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The Equifax Hack Uploaded Files the Right Way

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The Equifax Hack Uploaded Files the Right Way

Want to learn more about the Equifax hack and learning how to better secure your code? Check out this post to learn more about uploading files the right way.

· Security Zone ·
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Discover how to provide active runtime protection for your web applications from known and unknown vulnerabilities including Remote Code Execution Attacks.

One year ago, a website running the Apache Struts web framework in the back and hosted on the Jelastic Cloud and on the provider MIRHosting was subject to a nasty hack.  

The hackers were able to take control of our server remotely in order to increase its memory usage to 100 percent so that nobody could access their website. My primitive reaction to that recurring issue was to delete, recreate the environment, reinstall our Apache Tomcat web server, and upload it again to our website with the Apache Maven build tool before the MIRHosting support team told me that they found a perduring suspicious process that was running in the background. I was asked if I started it and if I have an SSH access to someone else. After telling them no, we started an investigation to find the cause of it, and after we read the Apache Tomcat logs, we found that the vulnerability of the Jakarta Multipart parser was being exploited to start the process when we were not using it.

Finding the right solution to the problem was not that hard, since, at that time, I was working on my Rapid Application Development framework, Metamorphosis, built on top of the Apache Struts web framework. In one of my articles, I wrote that, at startup, and if you don't exclude it, a base configuration file named struts-default.xml provided in the struts2-core jar file is automatically included to provide the standard configuration settings without having to copy them, and providing your own custom file is the way to make it more lightweight or to replace the Jakarta Multipart parser. Until today, I had not upgraded to another version, and I'm still using its 2.3.16 version with a very light custom configuration file. And, I'm quite happy with that.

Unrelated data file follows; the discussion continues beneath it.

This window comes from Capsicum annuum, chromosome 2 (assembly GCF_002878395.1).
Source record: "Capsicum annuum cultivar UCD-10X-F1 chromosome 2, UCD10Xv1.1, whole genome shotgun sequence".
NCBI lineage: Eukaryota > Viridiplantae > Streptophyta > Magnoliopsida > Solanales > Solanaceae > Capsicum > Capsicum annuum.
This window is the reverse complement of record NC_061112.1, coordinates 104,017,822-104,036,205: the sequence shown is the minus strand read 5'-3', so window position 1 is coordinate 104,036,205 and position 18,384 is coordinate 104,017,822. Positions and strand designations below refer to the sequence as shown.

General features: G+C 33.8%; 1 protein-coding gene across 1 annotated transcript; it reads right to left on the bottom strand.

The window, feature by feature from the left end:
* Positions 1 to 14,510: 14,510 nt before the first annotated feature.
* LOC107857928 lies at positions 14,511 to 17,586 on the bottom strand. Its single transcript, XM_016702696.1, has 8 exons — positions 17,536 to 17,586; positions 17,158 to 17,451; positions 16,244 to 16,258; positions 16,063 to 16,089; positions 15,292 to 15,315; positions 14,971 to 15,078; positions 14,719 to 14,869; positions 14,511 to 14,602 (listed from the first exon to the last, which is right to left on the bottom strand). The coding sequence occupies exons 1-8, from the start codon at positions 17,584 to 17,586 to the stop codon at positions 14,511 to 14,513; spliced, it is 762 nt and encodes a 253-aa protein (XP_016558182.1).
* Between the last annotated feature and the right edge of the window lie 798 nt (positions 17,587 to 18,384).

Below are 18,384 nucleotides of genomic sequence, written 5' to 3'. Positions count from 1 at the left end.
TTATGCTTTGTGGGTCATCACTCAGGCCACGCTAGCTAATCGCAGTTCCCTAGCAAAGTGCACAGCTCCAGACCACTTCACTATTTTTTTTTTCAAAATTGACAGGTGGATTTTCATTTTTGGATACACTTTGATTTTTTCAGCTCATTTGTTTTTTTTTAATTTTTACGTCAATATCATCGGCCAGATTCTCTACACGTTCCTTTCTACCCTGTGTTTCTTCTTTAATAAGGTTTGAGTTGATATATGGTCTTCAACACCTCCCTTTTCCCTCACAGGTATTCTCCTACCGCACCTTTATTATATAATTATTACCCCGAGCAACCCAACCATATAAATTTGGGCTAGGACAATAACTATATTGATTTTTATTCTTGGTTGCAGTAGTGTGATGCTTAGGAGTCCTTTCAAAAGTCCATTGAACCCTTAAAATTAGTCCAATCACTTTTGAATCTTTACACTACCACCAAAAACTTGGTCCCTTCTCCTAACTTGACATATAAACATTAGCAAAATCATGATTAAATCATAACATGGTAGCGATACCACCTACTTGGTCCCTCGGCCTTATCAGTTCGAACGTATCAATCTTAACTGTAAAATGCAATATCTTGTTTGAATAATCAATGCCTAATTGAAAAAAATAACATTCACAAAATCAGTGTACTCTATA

<dependency>
  <groupId>org.apache.struts</groupId>
  <artifactId>struts2-core</artifactId>
  <version>2.3.16</version>
</dependency>
package org.metamorphosis.core;

import javax.servlet.FilterRegistration;
import javax.servlet.ServletContext;
import javax.servlet.ServletContextEvent;
import javax.servlet.ServletContextListener;
import javax.servlet.annotation.WebListener;

@WebListener
public class StartupListener implements ServletContextListener {

  @Override
  public void contextInitialized(ServletContextEvent event) {
    ServletContext context = event.getServletContext();
    FilterRegistration struts2 = context.addFilter("struts2", org.apache.struts2.dispatcher.ng.filter.StrutsPrepareAndExecuteFilter.class);
    struts2.addMappingForUrlPatterns(EnumSet.of(DispatcherType.REQUEST,DispatcherType.FORWARD),true, "/*");
    struts2.setInitParameter("config","struts-custom.xml,struts-plugin.xml,struts.xml");
  }

  @Override
  public void contextDestroyed(ServletContextEvent event) {
  }

}


To speed up its deployment and load time, our website has been converted to static and hosted on the awesome Netlify platform, months later. Through CORS and with Let's Encrypt, it is the secure entry point (SEP) to subscribe to one of our services identified by a unique name (domainhosting, mailhosting, webdev...) and hosted as generic and lightweight microservices on our Java platform. We did this to later connect to our Java progressive customer portal using your credentials, once your registration has been confirmed and your account activated. This is also the right strategy to avoid the duplication of functionalities among our applications (Portal, CRM...) and our generic use case and the static nature of Java, make the Eclipse MicroProfile project, a solution that we can't use to create our microservices.

Service.xml

<service>
  <name>name</name>
  <description>Description of the service</description>
</service>


Service.groovy

class Service extends ActionSupport {

  def subscribe(subscription) {
    order(subscription.order)
  }

  def order(order) {
  }

  def pay(bill) {
  }

}


Dispatcher.groovy

class Dispatcher extends ActionSupport {

  def subscribe() {
    def subscription = request.body 
    def service = getService(subscription.service)
    service.subscribe(subscription)
    json([status:1])